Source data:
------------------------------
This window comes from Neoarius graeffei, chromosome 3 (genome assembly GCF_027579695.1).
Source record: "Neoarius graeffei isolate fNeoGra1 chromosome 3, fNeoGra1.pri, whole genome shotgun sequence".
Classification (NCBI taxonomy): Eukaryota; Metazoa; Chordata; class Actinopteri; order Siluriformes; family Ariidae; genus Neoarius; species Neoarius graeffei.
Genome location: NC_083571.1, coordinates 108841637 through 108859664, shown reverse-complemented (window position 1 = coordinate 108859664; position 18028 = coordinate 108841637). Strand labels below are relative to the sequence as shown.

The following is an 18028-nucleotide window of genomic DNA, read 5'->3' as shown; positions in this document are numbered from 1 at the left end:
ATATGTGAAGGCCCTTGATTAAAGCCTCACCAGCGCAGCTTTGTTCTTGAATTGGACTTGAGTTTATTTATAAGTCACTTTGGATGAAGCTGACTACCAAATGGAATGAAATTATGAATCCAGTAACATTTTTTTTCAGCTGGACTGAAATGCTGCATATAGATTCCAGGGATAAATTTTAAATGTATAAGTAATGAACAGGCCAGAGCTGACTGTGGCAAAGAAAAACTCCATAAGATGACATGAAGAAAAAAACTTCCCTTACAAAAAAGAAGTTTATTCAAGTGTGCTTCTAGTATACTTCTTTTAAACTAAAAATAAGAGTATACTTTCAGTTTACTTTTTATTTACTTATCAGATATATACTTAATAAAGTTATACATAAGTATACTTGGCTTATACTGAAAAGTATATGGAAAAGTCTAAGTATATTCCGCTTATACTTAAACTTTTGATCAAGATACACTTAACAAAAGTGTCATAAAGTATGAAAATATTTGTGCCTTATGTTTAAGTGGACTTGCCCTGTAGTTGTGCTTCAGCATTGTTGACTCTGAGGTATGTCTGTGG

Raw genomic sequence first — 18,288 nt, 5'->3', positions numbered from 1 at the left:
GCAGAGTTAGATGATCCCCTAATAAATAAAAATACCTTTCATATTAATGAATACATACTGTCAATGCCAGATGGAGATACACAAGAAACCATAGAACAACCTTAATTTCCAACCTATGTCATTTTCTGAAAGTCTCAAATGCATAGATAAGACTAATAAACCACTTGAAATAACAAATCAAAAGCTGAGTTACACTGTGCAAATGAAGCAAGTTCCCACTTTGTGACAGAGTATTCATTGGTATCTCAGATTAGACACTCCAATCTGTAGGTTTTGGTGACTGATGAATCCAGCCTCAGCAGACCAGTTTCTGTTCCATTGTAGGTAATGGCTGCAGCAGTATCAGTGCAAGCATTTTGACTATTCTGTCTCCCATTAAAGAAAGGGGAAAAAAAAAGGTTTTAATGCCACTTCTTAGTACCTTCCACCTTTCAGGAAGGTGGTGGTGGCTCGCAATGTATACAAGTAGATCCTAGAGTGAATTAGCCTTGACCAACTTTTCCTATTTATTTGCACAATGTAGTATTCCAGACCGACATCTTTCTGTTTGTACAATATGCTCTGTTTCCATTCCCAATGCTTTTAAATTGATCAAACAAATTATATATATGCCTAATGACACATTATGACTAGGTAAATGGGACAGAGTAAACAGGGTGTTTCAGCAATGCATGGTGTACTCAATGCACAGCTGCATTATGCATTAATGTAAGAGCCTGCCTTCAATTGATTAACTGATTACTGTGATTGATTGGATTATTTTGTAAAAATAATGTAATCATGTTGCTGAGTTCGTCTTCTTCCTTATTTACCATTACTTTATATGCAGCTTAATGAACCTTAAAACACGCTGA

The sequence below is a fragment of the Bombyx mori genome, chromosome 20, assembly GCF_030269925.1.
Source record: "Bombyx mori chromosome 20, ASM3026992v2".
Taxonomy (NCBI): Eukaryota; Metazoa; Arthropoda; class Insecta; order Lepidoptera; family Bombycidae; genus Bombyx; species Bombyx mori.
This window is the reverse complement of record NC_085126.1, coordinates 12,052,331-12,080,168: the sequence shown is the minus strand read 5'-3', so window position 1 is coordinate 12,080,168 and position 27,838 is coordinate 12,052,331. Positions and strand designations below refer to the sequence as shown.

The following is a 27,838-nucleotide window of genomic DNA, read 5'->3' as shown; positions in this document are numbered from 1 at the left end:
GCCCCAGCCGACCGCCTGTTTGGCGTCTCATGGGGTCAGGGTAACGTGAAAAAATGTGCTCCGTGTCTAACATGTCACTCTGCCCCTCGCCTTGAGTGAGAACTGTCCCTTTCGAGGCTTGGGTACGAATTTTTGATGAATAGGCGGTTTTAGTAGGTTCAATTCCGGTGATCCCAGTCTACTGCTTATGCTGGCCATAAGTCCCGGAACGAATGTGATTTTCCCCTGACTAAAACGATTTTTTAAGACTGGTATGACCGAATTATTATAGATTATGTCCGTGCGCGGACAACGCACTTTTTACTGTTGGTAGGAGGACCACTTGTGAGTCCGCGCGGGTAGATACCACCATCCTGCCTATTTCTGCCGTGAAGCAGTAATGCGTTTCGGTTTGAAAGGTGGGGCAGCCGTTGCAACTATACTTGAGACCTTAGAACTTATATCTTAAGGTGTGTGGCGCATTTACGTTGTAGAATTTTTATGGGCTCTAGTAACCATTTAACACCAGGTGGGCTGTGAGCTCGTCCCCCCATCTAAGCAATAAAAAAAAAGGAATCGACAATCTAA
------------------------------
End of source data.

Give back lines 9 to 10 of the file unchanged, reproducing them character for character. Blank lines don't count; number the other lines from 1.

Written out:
The sequence below is a fragment of the Bombyx mori genome, chromosome 20, assembly GCF_030269925.1.
Source record: "Bombyx mori chromosome 20, ASM3026992v2".